While easy to clean and good for low-fat cooking, Teflon and similar brands of nonstick cookware can release a toxic chemical called PFOA (perfluorooctanoic acid) when overheated.
This has prompted the US Environmental Protection Agency to urge companies to phase out the use of PFOA in manufacturing processes.
PFOA is used to make fluoropolymers, which are the basis for Teflon and other brands of nonstick surfaces, as well as a range of oil- and water-repellent coatings for carpets, furniture, leather and food packaging.
Although Teflon is considered safe under normal cooking conditions, it can release PFOA fumes when temperatures exceed 260°C, as the coating breaks apart. Alarmingly, after just two to five minutes on a conventional hot plate, cookware coated with Teflon can exceed 300°C, according to the Environmental Working Group, an independent consumer organisation.
While there is no direct evidence of harm to humans, animal studies show that PFOA can cause reproductive problems, enlargement of the liver, negative effects on the brain, immune suppression and even cancer.
Two studies reviewed by the European Food Safety Authority found that PFOA exposure in pregnant women was linked with reduced birth weight.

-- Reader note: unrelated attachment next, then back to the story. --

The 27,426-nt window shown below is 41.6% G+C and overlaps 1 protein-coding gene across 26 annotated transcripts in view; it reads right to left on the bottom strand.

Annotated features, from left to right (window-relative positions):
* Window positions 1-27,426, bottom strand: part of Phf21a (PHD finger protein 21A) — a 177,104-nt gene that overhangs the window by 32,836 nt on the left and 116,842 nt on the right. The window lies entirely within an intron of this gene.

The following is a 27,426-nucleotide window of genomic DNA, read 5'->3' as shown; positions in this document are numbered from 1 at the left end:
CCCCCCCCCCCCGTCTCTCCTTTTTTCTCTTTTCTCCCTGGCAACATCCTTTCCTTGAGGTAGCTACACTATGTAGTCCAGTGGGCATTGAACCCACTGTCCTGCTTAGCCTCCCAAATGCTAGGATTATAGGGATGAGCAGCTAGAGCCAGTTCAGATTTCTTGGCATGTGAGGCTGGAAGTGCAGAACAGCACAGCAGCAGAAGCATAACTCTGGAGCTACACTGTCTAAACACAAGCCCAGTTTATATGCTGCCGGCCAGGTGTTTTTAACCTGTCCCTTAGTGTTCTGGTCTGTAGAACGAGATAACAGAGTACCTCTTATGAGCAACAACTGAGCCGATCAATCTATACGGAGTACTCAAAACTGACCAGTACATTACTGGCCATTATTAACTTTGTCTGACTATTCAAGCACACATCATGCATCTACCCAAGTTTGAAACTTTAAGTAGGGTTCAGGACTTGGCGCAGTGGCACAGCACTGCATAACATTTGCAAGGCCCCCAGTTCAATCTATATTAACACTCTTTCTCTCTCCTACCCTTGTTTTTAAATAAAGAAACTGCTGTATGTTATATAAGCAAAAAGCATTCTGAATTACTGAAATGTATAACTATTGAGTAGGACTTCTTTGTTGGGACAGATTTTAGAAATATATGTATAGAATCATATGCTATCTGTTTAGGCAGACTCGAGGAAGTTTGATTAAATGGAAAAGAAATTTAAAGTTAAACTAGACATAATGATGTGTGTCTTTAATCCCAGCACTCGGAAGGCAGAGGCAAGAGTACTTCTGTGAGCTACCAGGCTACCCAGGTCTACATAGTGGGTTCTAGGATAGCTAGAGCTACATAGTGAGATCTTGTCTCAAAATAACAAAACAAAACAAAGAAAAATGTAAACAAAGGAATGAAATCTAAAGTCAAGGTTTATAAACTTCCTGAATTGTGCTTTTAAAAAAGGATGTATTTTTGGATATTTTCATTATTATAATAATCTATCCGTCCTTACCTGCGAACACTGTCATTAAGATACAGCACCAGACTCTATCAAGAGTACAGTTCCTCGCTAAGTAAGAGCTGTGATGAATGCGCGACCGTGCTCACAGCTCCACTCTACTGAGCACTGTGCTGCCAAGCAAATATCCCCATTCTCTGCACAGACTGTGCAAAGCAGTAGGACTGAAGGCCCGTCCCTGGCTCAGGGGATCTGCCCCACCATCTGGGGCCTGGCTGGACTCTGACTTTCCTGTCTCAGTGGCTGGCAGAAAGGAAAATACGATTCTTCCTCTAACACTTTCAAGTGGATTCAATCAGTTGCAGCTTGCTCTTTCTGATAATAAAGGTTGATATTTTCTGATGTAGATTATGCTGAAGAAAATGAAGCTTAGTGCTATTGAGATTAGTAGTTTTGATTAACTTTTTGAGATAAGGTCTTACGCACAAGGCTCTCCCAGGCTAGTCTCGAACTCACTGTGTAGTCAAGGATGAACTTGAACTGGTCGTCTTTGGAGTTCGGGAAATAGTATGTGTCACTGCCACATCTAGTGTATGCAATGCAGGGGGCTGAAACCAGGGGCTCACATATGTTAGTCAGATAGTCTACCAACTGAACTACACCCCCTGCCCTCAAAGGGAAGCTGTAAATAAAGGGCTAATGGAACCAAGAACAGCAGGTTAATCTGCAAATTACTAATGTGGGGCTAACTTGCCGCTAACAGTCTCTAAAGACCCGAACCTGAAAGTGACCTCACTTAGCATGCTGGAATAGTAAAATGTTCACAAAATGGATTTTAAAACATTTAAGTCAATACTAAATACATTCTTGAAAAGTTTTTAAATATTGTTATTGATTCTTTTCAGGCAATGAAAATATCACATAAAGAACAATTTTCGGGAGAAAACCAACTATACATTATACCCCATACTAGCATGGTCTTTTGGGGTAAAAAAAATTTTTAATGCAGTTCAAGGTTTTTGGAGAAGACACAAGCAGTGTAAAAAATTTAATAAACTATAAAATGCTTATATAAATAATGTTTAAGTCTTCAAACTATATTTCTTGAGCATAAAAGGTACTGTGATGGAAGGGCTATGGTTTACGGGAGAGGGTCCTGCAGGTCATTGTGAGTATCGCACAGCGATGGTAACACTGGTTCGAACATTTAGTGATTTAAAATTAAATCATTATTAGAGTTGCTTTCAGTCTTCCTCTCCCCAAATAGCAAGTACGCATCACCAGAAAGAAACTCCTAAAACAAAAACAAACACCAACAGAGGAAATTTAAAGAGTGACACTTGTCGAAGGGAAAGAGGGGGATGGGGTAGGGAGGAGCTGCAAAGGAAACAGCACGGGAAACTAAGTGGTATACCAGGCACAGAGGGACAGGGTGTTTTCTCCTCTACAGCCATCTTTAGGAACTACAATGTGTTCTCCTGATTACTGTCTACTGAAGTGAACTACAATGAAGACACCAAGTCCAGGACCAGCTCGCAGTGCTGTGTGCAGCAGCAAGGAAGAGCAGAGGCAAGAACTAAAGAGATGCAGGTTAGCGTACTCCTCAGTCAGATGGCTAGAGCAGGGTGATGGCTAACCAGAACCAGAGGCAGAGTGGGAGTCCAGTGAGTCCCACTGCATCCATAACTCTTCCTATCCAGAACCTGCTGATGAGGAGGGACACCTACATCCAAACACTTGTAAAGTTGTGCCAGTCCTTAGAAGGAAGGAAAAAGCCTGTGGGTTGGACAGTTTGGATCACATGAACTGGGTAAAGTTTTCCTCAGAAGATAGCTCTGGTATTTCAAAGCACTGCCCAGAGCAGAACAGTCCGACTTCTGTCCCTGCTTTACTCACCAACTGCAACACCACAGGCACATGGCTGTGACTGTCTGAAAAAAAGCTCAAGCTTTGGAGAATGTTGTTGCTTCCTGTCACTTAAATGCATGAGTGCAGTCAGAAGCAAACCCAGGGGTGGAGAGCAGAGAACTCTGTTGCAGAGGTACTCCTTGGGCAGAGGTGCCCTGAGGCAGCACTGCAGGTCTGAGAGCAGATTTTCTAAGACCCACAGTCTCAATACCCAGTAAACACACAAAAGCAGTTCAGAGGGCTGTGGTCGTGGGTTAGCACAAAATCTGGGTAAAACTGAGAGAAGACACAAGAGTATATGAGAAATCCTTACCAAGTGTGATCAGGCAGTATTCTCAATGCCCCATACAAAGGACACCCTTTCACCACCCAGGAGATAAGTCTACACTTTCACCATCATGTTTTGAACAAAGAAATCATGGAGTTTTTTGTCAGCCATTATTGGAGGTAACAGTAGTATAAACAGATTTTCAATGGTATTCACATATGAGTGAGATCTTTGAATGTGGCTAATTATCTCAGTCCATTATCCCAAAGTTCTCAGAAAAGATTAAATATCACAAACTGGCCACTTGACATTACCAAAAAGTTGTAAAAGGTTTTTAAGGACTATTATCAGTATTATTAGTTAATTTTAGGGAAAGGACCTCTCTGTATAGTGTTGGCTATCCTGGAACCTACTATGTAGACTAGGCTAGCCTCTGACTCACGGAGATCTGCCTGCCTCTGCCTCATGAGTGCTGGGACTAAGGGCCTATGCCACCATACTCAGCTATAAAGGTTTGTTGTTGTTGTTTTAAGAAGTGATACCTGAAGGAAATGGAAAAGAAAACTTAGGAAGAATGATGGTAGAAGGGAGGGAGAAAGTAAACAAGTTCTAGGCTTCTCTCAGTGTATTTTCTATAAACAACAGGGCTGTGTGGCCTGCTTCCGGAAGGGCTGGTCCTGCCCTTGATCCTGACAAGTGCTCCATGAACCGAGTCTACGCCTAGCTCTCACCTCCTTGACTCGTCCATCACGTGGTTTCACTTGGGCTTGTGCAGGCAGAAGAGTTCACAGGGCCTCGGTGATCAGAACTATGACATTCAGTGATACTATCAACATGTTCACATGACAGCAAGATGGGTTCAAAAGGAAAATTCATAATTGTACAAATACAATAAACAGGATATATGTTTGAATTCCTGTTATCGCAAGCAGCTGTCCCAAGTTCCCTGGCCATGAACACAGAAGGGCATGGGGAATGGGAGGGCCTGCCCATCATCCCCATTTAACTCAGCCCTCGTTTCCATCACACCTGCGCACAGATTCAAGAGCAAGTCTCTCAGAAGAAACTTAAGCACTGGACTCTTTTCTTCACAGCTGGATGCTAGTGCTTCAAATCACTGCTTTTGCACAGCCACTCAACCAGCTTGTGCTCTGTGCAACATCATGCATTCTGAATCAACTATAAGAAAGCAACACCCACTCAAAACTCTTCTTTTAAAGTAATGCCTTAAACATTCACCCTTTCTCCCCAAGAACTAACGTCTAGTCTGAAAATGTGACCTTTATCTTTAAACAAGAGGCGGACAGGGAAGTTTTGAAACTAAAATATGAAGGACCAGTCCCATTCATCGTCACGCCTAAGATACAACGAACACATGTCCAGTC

Another from UCLA School of Public Health found women with high levels of PFOA and another chemical in their blood took longer to fall pregnant.
Since PFOA has been detected at low levels in 98 per cent of Americans’ blood and 100 per cent of newborns, and it takes years to eliminate, the Environmental Working Group believes we should look for safer ways to prevent food from sticking.
1. Use stainless steel instead, with a little oil, juice or water.
2. Invest in cast iron, which develops a natural nonstick surface with time, or try the enamelled variety, which is instantly nonstick.
3. If you love Teflon, never preheat it dry and use only low or medium heat.
4. If the nonstick coating cracks, chips or bubbles, throw out the pan.
5. Make sure an exhaust fan or window is open during cooking.